Utilization and Outcomes for Spine Surgery in the United States and Canada

Peter Cram, Bruce E. Landon, John Matelski, Vicki Ling, Anthony V. Perruccio, J. Michael Paterson, Y. Raja Rampersaud

Research output: Contribution to journalArticlepeer-review

40 Scopus citations


Study Design. A retrospective cohort study. Objective. The aim of this study was to examine variation in spine surgery utilization between the province of Ontario and state of New York among all patients and pre-specified patient subgroups. Summary of Background Data. Spine surgery is common and costly. Within-country variation in utilization is well studied, but there has been little exploration of variation in spine surgery utilization between countries. Methods. We used population-level administrative data from Ontario (years 2011-2015) and New York (2011-2014) to identify all adults who underwent inpatient spinal decompression or fusion surgery using relevant procedure codes. Patients were stratified according to age and surgical urgency (elective vs. emergent). We calculated standardized utilization rates (procedures per-10,000 population per year) for each jurisdiction. We compared Ontario and New York with respect to patient demographics and the percentage of hospitals performing spine surgery. We compared utilization rates of spinal decompression and fusion surgery in Ontario and New York among all patients and after stratifying by surgical urgency and patient age. Results. Patients in Ontario were older than patients in New York for both decompression (mean age 58.8 vs. 51.3 years; P < 0.001) and fusion (58.1 vs. 54.9; P < 0.001). A smaller percentage of hospitals in Ontario than New York performed decompression (26.1% vs. 54.9%; P < 0.001) or fusion (15.2% vs. 56.7%; P < 0.001). Overall, utilization of spine surgery (decompression plus fusion) in Ontario was 6.6 procedures per-10,000 population per-year and in New York was 16.5 per-10,000 per-year (P < 0.001). Ontario-New York differences in utilization were smaller for emergent cases (2.0 per 10,000 in Ontario vs. 2.5 in New York; P < 0.001), but larger for elective cases (4.6 vs. 13.9; P < 0.001). The lower utilization in Ontario was particularly large among younger patients (age <60 years).Conclusion. We found significantly lower utilization of spine surgery in Ontario than in New York. These differences should inform policy reforms in both jurisdictions.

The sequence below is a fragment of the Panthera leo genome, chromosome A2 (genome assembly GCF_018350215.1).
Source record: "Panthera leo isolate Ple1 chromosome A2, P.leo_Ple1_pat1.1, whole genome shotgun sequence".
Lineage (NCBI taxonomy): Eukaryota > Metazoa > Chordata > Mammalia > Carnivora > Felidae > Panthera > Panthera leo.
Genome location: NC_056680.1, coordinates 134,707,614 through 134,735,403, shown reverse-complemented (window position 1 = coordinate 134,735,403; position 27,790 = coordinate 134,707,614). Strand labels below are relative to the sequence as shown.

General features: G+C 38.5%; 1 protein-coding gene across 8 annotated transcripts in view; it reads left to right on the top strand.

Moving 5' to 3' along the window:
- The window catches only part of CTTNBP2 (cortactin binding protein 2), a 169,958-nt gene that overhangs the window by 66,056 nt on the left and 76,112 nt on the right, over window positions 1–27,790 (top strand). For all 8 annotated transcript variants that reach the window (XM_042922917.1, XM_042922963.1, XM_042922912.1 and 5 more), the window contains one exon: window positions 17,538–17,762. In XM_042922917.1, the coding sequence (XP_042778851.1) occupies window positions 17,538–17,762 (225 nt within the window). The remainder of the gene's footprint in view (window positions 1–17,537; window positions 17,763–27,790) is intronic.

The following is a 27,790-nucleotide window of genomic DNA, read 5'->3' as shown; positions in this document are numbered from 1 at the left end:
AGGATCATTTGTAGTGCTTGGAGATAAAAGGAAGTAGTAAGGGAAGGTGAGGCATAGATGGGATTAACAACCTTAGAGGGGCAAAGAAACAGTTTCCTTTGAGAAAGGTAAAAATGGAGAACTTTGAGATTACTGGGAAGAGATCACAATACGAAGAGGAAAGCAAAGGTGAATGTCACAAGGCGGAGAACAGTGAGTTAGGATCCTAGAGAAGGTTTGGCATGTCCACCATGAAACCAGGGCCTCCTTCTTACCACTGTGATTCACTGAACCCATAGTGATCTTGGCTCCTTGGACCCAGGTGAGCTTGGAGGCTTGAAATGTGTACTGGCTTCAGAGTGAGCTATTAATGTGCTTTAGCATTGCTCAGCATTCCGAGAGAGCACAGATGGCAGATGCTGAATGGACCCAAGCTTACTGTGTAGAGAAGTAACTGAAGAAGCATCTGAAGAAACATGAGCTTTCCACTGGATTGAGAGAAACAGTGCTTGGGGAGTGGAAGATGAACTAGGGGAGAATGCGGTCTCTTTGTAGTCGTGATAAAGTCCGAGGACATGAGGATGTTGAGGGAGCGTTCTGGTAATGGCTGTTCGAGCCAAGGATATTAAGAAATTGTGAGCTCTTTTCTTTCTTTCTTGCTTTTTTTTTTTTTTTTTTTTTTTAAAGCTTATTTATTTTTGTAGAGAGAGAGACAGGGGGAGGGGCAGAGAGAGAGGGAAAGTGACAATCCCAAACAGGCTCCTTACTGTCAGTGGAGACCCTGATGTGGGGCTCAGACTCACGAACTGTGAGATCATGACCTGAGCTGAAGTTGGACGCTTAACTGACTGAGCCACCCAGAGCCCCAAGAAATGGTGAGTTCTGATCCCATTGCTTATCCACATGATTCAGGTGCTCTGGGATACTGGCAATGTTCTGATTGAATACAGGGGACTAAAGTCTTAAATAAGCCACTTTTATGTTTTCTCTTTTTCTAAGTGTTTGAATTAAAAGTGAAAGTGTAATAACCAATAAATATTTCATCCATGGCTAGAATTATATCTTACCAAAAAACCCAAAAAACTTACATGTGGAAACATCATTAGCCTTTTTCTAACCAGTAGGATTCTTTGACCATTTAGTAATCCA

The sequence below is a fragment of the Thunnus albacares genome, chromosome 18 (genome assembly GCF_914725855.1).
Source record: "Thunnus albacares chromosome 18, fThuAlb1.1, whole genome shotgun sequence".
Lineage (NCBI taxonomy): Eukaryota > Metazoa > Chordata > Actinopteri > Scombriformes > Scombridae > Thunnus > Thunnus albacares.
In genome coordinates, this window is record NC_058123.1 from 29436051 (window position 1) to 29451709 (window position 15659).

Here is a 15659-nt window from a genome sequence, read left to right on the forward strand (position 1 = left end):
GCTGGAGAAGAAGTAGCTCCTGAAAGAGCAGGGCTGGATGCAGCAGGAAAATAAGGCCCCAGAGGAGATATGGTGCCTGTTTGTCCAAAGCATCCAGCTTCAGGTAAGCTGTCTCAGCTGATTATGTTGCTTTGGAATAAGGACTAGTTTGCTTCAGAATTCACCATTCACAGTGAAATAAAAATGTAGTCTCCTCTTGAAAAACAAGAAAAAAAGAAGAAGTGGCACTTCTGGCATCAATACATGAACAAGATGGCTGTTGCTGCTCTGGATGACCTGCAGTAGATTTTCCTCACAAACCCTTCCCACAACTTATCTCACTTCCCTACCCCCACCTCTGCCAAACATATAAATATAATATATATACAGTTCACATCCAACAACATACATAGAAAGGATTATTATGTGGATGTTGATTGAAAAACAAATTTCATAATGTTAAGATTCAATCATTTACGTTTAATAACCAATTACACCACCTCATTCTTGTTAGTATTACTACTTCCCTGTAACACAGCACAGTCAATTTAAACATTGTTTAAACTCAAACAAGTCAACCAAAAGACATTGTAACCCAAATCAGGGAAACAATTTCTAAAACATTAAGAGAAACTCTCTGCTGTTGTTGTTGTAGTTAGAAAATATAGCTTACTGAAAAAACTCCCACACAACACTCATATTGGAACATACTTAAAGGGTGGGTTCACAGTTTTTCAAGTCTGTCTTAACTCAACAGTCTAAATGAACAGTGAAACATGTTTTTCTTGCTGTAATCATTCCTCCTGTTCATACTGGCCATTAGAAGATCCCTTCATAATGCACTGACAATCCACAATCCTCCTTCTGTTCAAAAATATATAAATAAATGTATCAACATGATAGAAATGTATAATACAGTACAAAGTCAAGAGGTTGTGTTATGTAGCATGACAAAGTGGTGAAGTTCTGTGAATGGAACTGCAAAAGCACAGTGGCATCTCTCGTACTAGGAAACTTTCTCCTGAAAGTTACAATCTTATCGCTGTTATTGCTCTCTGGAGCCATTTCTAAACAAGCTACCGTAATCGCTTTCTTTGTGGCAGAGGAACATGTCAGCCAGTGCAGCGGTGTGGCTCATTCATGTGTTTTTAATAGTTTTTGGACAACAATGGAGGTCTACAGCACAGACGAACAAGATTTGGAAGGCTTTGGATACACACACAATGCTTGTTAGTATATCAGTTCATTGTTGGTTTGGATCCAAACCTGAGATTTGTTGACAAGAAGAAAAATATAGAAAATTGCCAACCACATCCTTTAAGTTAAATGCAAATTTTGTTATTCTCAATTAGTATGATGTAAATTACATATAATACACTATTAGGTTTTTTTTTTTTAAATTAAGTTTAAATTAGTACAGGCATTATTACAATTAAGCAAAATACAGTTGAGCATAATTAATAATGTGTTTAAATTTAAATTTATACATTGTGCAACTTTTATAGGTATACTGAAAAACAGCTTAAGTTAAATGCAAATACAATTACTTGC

Original languageEnglish (US)
Pages (from-to)1371-1380
Number of pages10
Issue number19
StatePublished - Oct 1 2019
Externally publishedYes


  • Canada
  • United States
  • back pain
  • decompression
  • fusion
  • health services research
  • spine surgery
  • variation

ASJC Scopus subject areas

  • Orthopedics and Sports Medicine
  • Clinical Neurology


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